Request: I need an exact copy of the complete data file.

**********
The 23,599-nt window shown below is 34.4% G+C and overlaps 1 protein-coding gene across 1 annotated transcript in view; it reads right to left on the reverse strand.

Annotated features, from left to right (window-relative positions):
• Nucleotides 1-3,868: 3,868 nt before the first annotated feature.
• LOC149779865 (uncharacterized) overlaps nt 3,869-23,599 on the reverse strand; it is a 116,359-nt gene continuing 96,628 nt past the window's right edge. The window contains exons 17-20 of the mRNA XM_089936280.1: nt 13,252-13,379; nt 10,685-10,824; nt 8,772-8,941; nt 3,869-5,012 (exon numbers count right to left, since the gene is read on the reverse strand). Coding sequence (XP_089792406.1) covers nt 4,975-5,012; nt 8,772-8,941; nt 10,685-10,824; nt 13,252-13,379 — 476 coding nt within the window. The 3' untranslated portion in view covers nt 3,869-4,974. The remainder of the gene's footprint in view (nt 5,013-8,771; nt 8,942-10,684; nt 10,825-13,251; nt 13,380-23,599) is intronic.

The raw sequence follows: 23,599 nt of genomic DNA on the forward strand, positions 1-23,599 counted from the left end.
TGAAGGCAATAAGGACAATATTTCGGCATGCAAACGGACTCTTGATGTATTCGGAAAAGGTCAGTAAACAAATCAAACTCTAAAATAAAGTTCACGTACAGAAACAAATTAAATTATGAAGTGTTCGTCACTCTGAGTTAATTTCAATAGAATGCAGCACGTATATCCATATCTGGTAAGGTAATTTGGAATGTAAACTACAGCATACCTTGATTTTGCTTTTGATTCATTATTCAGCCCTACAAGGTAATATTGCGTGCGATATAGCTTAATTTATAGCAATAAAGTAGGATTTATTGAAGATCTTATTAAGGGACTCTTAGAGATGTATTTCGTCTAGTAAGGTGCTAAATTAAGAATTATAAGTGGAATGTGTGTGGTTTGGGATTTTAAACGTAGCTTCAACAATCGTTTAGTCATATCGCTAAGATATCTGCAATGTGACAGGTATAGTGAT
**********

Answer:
The 23,599-nt window shown below is 34.4% G+C and overlaps 1 protein-coding gene across 1 annotated transcript in view; it reads right to left on the reverse strand.

Annotated features, from left to right (window-relative positions):
• Nucleotides 1-3,868: 3,868 nt before the first annotated feature.
• LOC149779865 (uncharacterized) overlaps nt 3,869-23,599 on the reverse strand; it is a 116,359-nt gene continuing 96,628 nt past the window's right edge. The window contains exons 17-20 of the mRNA XM_089936280.1: nt 13,252-13,379; nt 10,685-10,824; nt 8,772-8,941; nt 3,869-5,012 (exon numbers count right to left, since the gene is read on the reverse strand). Coding sequence (XP_089792406.1) covers nt 4,975-5,012; nt 8,772-8,941; nt 10,685-10,824; nt 13,252-13,379 — 476 coding nt within the window. The 3' untranslated portion in view covers nt 3,869-4,974. The remainder of the gene's footprint in view (nt 5,013-8,771; nt 8,942-10,684; nt 10,825-13,251; nt 13,380-23,599) is intronic.

The raw sequence follows: 23,599 nt of genomic DNA on the forward strand, positions 1-23,599 counted from the left end.
TGAAGGCAATAAGGACAATATTTCGGCATGCAAACGGACTCTTGATGTATTCGGAAAAGGTCAGTAAACAAATCAAACTCTAAAATAAAGTTCACGTACAGAAACAAATTAAATTATGAAGTGTTCGTCACTCTGAGTTAATTTCAATAGAATGCAGCACGTATATCCATATCTGGTAAGGTAATTTGGAATGTAAACTACAGCATACCTTGATTTTGCTTTTGATTCATTATTCAGCCCTACAAGGTAATATTGCGTGCGATATAGCTTAATTTATAGCAATAAAGTAGGATTTATTGAAGATCTTATTAAGGGACTCTTAGAGATGTATTTCGTCTAGTAAGGTGCTAAATTAAGAATTATAAGTGGAATGTGTGTGGTTTGGGATTTTAAACGTAGCTTCAACAATCGTTTAGTCATATCGCTAAGATATCTGCAATGTGACAGGTATAGTGAT